To take a look at this, let’s start with the disciples.  I always love these guys.  Consider, how we experience them throughout the gospels.  Are they perfect, trusting, articulate?  No.  They get things wrong, miss the point, stick their foot in their mouths, brag, are afraid.  So real and so reassuring for us as we look at the life of Jesus – hey, we’re going to bumble around too, have questions, and that’s all ok. 

So what do they do here?  First, the storm gets going and they wake up Jesus.  You awake?  They say:  “Teacher, don’t you care if we drown?” So – how are the disciples feeling right here?  Scared.  Worried.  Also, ticked at Jesus for being asleep.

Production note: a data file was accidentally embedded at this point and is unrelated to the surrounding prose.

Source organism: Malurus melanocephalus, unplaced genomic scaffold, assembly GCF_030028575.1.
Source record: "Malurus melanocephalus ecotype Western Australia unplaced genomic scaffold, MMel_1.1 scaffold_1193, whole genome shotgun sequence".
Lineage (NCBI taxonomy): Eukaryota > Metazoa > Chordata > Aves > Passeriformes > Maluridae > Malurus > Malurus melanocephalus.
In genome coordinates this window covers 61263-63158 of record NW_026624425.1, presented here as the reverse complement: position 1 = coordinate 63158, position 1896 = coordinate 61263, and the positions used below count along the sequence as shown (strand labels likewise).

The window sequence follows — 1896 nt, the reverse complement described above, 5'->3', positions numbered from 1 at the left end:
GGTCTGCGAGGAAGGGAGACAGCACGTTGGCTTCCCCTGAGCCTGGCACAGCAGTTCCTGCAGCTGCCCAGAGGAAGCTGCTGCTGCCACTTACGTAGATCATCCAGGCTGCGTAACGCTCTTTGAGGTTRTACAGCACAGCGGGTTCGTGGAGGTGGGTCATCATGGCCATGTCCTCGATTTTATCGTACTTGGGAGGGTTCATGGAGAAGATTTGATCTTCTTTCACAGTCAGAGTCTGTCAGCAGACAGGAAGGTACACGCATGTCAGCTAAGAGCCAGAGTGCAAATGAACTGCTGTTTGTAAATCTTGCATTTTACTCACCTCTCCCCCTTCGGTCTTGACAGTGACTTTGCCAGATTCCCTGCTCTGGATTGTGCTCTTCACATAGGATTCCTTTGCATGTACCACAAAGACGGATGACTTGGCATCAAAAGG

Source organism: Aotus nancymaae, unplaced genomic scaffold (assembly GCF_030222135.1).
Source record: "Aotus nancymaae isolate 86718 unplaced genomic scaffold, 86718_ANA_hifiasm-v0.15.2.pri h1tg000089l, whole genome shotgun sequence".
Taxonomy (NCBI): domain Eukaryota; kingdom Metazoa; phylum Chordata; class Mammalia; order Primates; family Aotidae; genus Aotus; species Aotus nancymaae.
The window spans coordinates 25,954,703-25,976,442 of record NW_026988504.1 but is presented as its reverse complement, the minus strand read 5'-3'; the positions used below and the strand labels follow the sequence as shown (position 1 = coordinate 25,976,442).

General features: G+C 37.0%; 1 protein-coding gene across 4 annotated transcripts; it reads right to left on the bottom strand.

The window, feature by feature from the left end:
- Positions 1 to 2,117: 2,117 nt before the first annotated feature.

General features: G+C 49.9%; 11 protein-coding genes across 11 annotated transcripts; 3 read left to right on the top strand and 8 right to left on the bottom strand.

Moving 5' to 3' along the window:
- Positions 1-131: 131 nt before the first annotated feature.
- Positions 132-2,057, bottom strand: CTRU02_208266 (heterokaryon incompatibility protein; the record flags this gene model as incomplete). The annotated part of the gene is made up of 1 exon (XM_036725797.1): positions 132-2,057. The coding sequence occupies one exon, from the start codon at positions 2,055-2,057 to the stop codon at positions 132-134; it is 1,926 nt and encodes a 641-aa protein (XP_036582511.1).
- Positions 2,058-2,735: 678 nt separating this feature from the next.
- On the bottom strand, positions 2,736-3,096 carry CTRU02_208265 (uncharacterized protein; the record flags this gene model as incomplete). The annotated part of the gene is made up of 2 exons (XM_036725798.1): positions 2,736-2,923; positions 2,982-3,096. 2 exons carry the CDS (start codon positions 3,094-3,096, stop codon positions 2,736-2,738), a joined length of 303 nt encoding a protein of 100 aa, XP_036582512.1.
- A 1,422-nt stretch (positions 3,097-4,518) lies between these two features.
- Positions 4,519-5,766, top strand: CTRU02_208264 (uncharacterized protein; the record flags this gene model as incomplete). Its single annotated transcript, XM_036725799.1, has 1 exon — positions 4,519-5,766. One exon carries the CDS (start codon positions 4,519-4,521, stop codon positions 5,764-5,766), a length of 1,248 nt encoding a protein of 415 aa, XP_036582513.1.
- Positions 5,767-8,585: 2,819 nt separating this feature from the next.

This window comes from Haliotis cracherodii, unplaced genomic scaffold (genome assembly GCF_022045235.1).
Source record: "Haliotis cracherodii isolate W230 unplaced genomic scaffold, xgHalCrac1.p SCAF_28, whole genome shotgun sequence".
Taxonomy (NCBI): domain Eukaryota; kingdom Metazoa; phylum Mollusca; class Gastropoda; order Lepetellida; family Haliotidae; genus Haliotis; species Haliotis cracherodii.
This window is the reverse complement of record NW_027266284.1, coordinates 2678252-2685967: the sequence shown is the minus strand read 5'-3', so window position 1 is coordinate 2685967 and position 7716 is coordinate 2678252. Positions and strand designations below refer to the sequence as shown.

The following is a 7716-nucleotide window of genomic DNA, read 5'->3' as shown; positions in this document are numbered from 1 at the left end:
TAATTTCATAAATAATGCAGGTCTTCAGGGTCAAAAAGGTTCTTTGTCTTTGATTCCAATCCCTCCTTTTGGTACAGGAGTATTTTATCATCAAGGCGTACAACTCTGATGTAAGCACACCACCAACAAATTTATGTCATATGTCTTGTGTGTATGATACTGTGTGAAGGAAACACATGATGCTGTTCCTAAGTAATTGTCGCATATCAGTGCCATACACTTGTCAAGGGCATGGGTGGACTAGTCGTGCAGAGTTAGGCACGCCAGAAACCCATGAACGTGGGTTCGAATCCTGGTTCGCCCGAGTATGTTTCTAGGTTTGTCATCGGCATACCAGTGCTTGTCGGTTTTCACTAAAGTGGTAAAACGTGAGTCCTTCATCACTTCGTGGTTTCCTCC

Take a step back and remember with me: before getting to this frightening moment, what have the disciples experienced with Jesus so far in Mark’s gospel?  They have seen Jesus heal diseases of all kinds and cast out unclean spirits.  Which means they’ve seen Jesus deal with the evil, the chaos present in the lives and bodies of others, right?  Jesus’ reputation has spread across a geographical region that has not form of media, a printing press – so incredible are the things he’s said and done that everybody is talking about it.  And the disicples – they have seen all of it.  Every person is healed. Jesus has a 100% success rate.  

Now here.  The chaos of the deep, the water, the forces of evil are stirred up and raging around them.  But this time, who is threatened by the chaos?  They are!  They’ve been watching and seeing what Jesus does – awesome stuff for other people.  But now it is their lives, their chaos, their safety on the line. And they are terrified. 

Hang on, Jesus.  This just got personal and close and scary.  Teacher, don’t you care if we drown?  Doesn’t he care that the boat is about to go to the bottom and take us with it?